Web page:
Summary: Stephen's actions and attitudes in the time leading up to his martyrdom give us lessons to learn about the Christian life. This sermon examine 4 things we can learn from Stephen
What We Can Learn from Stephen
April 26, 2015
NOTE: A PowerPoint presentation of this sermon is available upon request by emailing me at email@example.com.
TEXT: Turn to Acts 6:9-15 – “Then there arose certain of the synagogue, which is called the synagogue of the Libertines, and Cyrenians, and Alexandrians, and of them of Cilicia and of Asia, disputing with Stephen. 10 And they were not able to resist the wisdom and the spirit [I believe this is a reference to the Holy Spirit here] by which he spake. 11 Then they suborned men, which said, We have heard him speak blasphemous words against Moses, and against God. 12 And they stirred up the people, and the elders, and the scribes, and came upon him, and caught him, and brought him to the council, 13 And set up false witnesses, which said, This man ceaseth not to speak blasphemous words against this holy place, and the law: 14 For we have heard him say, that this Jesus of Nazareth shall destroy this place, and shall change the customs which Moses delivered us. 15 And all that sat in the council, looking stedfastly on him, saw his face as it had been the face of an angel.”
Hebrews 11:38 speaks of the great saints of God who were persecuted by evil men as “those whom the world was not worthy.” These great saints shine as bright lights in this dark world.
Today we’re going to examine the story of Christianity’s first martyr, Stephen. Now this story spans a significant portion of the book of Acts, from chapter 6, verse 8 through chapter 9, verse 3. The text we just read sets the scene for Stephen’s trial and execution. Most of chapter 7 is devoted to Stephen’s sermon, which we’ll examine next Sunday. Today, we’ll pick selected portions from chapters 7-8 to glean some lessons we can learn from Stephen’s arrest, defense and martyrdom.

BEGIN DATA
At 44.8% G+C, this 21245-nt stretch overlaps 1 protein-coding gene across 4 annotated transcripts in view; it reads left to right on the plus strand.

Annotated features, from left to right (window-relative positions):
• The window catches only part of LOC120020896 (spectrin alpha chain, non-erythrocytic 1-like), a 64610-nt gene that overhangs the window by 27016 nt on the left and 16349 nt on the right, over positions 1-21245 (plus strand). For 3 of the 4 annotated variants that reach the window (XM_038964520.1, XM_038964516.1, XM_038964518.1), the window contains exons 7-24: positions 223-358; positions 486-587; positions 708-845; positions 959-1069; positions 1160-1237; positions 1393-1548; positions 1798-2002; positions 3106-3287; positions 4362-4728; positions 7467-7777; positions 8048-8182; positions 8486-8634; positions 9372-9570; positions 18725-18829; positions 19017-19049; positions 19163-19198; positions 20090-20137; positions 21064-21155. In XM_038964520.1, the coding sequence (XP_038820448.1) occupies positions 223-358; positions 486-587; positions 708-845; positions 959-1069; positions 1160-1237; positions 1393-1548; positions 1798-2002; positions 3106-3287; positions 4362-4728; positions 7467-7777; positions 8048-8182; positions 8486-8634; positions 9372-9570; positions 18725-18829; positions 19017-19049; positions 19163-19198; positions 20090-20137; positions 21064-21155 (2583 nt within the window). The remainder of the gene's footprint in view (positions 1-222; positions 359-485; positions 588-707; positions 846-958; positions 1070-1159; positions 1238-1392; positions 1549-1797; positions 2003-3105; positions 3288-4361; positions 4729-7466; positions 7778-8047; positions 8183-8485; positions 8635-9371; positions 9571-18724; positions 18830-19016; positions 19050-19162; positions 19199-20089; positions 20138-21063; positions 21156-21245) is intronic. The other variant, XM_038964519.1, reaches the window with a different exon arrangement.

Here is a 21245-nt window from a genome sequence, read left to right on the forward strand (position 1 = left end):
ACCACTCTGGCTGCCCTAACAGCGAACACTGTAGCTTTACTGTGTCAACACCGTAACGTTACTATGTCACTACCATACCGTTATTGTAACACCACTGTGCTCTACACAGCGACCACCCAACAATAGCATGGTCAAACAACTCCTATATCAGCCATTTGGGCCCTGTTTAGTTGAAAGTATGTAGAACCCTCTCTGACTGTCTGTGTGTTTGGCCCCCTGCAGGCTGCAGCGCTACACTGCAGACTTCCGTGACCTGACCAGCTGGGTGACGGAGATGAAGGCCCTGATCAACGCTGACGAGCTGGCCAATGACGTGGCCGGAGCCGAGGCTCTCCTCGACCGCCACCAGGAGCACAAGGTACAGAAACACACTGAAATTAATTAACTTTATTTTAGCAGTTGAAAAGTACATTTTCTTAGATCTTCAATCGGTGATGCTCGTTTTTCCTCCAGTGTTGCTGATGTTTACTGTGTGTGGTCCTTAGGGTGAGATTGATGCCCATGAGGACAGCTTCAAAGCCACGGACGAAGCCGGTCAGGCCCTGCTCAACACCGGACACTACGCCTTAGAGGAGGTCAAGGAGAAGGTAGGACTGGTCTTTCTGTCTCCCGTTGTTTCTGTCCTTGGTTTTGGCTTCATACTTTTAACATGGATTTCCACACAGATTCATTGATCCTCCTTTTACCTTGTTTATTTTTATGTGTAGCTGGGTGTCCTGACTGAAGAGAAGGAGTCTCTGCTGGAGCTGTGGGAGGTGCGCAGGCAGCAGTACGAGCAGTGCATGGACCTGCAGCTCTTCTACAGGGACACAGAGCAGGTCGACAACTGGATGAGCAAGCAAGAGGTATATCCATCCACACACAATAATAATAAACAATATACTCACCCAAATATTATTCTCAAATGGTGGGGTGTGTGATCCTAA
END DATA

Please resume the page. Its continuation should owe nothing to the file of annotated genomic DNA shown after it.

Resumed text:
Paul says in Romans 15:4 – “For whatsoever things were written afore time [speaking of the Scriptures] were written for our learning, that we through patience and comfort of the scriptures might have hope.” So let’s see what we can learn from Stephen today as we examine his trial and martyrdom.
I. FIRST, STEPHEN’S MARTYRDOM TEACHES US THAT DEATH IS GLORIOUS TO THE CHRISTIAN. – Go with me over to chapter 7 and let’s look at verses 54-60, which followed Stephen’s sermon: “When they heard these things, they were cut to the heart, and they gnashed on him with their teeth. 55 But he, being full of the Holy Ghost, [now watch this:] looked up stedfastly into heaven, and saw the glory of God, and Jesus standing on the right hand of God, 56 And said, Behold, I see the heavens opened, and the Son of man standing on the right hand of God. 57 Then they cried out with a loud voice, and stopped their ears, and ran upon him with one accord, 58 And cast him out of the city, and stoned him: and the witnesses laid down their clothes at a young man's feet, whose name was Saul. 59 And they stoned Stephen, calling upon God, and saying, Lord Jesus, receive my spirit. 60 And he kneeled down, and cried with a loud voice, Lord, lay not this sin to their charge. And when he had said this, he fell asleep.”
In this passage I’m struck by the utter lack of fear Stephen exhibited in the face of death. As the mob rushes to stone him, Stephen doesn’t run or try to defend himself. Like Jesus on the cross, Stephen lays down his life and echoing Jesus’s request to the Father, “Father forgive them, for they know not what they do,” Stephen cries out as he is being stoned to death, “Lord, lay not this sin to their charge.”
There’s an instinctive, inborn fear of death in the human heart. But the Bible tells us that when Jesus died on the cross and rose from the dead, He conquered death once and for all for all who believe in him. That’s why Paul triumphantly proclaims, “O death, where is thy sting? O grave, where is thy victory? …57 But thanks be to God, who giveth us the victory through our Lord Jesus Christ.” (1 Corinthians 15:55, 57)
When Christian face death, they may understandably fear the pain and suffering that precedes death, but death itself and what’s on the other side of death isn’t a fearful thing to the believer. We who trust in Christ as Savior know that at the moment of our death we’ll be ushered into the presence of our wonderful Savior!
Illus. – In 1979 I went underwent surgery, knowing that our doctor was not always honest with his patients. I wanted the unvarnished truth—If I had cancer, I wanted to know; if it was serious, I wanted full information; if I was going to die, I wanted to prepare for it. So Susan had agreed to tell me the truth when I came out from surgery.